and to get to work on the immediate and promising projects at hand.

 

End of the World Scenarios

I haven’t been here for quite a while.  I guess you could say I’ve been taking a simplicity break to a large extent.  Kind of running on maintenance.

Looking around my room this morning, I realize I took a complexity turn along the way.

The name of the road? — SHTF Anticipation Avenue.

SHTF:  This term basically refers to the point in society or our lives when the “stuff” hits the fan, when all hell breaks loose, when our present lifestyles, including personal security, go into upheaval.  When maybe a gazillion of us DIE.

I put DIE in all caps because that’s the way it sounds in my head after watching about 4,964 YouTube videos on End of the World scenarios.  I’m a bit shell-shocked and dizzy as a result.

The way I figure it, something major is going to happen soon.  It might be one of the following or a combination which occurs either simultaneously or in a wave:

1. The earth shifts its tilt, and we’re ice.

2.  Other natural disasters hit, but bigger than ever.

3.  Zombies are running around as a result of bio warfare.

4.  Ebola consumes us.

5.  The Illuminati, after brainwashing all our children and dumbing us adults up even further through Hollywood stars and idolized singers, will, along with Satan, rule the world.

6.  The biblical End of Times lands on its D-Day and some of us will go “up in smoke”, but most of us will be left on earth, which will have been converted into a living hell — FOR YEARS!

7.  Those coming in through the U.S.’s open-gate southern border will fill the country to capacity and everyone will be forced to speak Spanish and eat frijoles EVERY DAY.  (OK, really bad stabs at humor.  Forgive me.)

8.  Terrorists will cruise through that same border and do what terrorists do — but MUCH BIGGER this time.

9.  Oh yeah, the One World government will  brand us all with chips (acting in cahoots with the devil) and that will confirmed by one worldwide language, one type of currency worldwide, and –oh yeah — one government ruling the entire world.  Did I get that right?

What will lead up to one or more of these scenarios (or scenarios I inadvertently or ignorantly left out) is an increased dependency on the government.  Present reality:  The changed employment laws where people can’t work past 28 hours a week. If they do, they’re considered full-time and are eligible for health insurance.  Companies are now avoiding full-time status, and keeping employees at 28 hours per week.  That means that someone now working 28 hours a week making a minimum wage of $7.25 and ultimately clearing $6 after deductions, makes a slamming $168 a week, or $672 a month.  That kind of deal kind of begs people to throw up all their hands and head for welfare land, thus increasing their dependence — both financially and mentally — on the government.

10.  Aliens.  Aliens that have been in cahoots with the military for years.  Aliens that have been taking people out of their beds and doing horrible experiments on them in an attempt to create a new species and overtake the world.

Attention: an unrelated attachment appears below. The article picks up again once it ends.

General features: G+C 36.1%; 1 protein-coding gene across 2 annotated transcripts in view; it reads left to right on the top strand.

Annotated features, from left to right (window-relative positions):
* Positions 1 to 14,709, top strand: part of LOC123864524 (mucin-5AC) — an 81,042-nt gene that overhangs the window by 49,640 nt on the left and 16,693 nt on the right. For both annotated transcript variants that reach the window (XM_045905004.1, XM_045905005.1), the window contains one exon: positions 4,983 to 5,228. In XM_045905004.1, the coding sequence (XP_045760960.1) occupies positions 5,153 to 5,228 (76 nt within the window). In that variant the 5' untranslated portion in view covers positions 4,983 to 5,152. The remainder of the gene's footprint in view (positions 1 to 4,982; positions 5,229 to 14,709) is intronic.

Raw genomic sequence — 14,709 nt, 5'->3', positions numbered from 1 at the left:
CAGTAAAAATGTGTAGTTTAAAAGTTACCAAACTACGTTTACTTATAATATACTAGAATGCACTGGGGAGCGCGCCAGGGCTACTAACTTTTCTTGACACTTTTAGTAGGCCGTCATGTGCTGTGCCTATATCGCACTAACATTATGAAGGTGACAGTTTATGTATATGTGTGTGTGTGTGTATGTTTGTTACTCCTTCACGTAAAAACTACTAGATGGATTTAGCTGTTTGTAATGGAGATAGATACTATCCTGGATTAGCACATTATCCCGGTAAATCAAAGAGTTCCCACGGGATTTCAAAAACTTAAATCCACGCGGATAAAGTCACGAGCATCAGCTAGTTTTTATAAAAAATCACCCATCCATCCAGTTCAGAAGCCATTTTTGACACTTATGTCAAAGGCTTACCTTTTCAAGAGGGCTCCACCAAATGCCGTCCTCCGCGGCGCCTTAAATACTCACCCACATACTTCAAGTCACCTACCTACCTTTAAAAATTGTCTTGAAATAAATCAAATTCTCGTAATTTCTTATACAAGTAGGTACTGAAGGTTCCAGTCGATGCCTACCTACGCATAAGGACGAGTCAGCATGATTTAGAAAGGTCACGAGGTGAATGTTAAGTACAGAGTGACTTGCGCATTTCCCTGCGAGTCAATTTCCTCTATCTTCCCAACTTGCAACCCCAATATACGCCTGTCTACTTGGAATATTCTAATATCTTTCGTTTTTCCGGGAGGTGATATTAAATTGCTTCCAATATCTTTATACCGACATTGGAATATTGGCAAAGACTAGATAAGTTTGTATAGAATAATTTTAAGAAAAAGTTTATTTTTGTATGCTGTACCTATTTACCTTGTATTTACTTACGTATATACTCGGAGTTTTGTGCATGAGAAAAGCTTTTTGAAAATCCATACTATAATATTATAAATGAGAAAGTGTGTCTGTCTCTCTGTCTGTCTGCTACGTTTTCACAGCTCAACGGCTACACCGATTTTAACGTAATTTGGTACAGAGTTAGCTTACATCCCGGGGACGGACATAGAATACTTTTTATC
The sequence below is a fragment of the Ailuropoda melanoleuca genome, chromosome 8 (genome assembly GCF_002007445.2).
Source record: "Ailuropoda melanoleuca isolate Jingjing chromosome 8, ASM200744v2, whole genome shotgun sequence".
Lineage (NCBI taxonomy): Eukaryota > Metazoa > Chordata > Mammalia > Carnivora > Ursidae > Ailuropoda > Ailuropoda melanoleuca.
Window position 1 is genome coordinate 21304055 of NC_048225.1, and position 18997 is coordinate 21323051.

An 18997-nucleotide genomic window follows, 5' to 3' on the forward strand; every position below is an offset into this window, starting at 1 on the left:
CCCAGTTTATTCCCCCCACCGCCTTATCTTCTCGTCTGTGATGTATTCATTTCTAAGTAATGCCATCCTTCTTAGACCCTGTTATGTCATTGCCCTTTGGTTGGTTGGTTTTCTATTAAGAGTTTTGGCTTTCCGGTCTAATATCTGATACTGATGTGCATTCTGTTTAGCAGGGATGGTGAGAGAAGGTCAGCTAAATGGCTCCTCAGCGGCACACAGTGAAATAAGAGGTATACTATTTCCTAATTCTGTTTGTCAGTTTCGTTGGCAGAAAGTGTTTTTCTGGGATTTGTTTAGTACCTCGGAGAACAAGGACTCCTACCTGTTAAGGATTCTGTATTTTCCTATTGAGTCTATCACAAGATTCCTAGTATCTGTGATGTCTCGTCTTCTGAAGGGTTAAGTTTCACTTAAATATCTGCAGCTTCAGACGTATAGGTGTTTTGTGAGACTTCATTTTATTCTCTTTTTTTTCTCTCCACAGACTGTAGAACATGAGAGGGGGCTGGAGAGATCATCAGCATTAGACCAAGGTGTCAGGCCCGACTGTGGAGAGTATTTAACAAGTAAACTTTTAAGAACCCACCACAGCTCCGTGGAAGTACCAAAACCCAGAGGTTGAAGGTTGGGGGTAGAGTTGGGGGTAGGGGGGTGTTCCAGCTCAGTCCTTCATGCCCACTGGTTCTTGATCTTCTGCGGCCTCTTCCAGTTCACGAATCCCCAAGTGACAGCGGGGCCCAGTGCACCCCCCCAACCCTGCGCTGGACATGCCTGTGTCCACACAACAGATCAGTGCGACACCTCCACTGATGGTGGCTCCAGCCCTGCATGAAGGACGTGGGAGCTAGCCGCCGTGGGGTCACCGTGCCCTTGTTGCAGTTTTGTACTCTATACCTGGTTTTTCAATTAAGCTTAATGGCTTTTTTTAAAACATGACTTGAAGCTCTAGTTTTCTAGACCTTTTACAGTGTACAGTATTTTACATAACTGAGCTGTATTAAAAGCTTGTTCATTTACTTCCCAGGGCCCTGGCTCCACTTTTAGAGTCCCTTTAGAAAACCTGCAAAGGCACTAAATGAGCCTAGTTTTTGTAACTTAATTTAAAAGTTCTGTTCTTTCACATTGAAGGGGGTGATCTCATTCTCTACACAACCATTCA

11.  Our being thrown into a second Holocaust.  I’m curious as to who would be the chosen victims, and I throw myself into contemplating how the government would trick us this time and what would be the chosen form or forms of massive annihilation.  I find myself concerned that we will just go along with whatever out of fear of not having food or water.  I fear that we have become excessively passive, manageable, unconscious and inactive, both physically and mentally.

I’ve been out of the country for years — and I come back to THIS?  THIS?  OK, a lot of it was already on the simmer, but I wasn’t watching YouTube videos on it and getting all confused.  I was already worried about family members, but this all takes it to a whole new level.

So what the hell does this have to do with simplicity?  It has a lot to do with mine.  I’ve been so caught up in end-of-the-world scenarios and being prepared, that I now have empty jugs in the corner that are kind of meant to hold water, but I need to look on the internet first to see how many drops of chlorine to add.  Then there is the water in plastic containers bought in the store.  How long will they last before the plastic starts seeping into the water?  … I additionally have cans of beans. OK, that’s kind of to wean me onto actually preparing the beans myself, but still — I’m thinking that when SHTF, maybe there won’t be water to make the beans and then there goes a protein crisis,… but then I think that I can combine nuts and seeds with oats and be fine… but then I think about the total protein content and if it will be enough, if the recommendations are correct, or if we can live on far less.  … and then on the internet they are adamant about people being armed — but I don’t have a gun nor desire one and I seem to qualify as a gypsy who will DIE if anything happens because my earth-lovingness and barefoot-walking ways render me with no skills in the real world.

The way I’m hearing it, even though I’m healthy and strong and have no medical conditions and no reliance on medications, I’m still screwed.  I have family members who are just the opposite.  They’re TOTALLY screwed.

REALLY.  MANIC.  THINKING.

And then… after running around inside my head for several weeks…. I begin to settle down and start to think for myself.

Maybe one of these scenarios will become a reality.  Probably.  Maybe all of them.  Maybe they will all blend together into a viscous mush.  And what if?

That personally brings me back to my values, and, pretty much like Dorothy in the Wizard of Oz, I find myself back in Kansas, living the life I am working to develop.  Striving to be the person I am working to develop.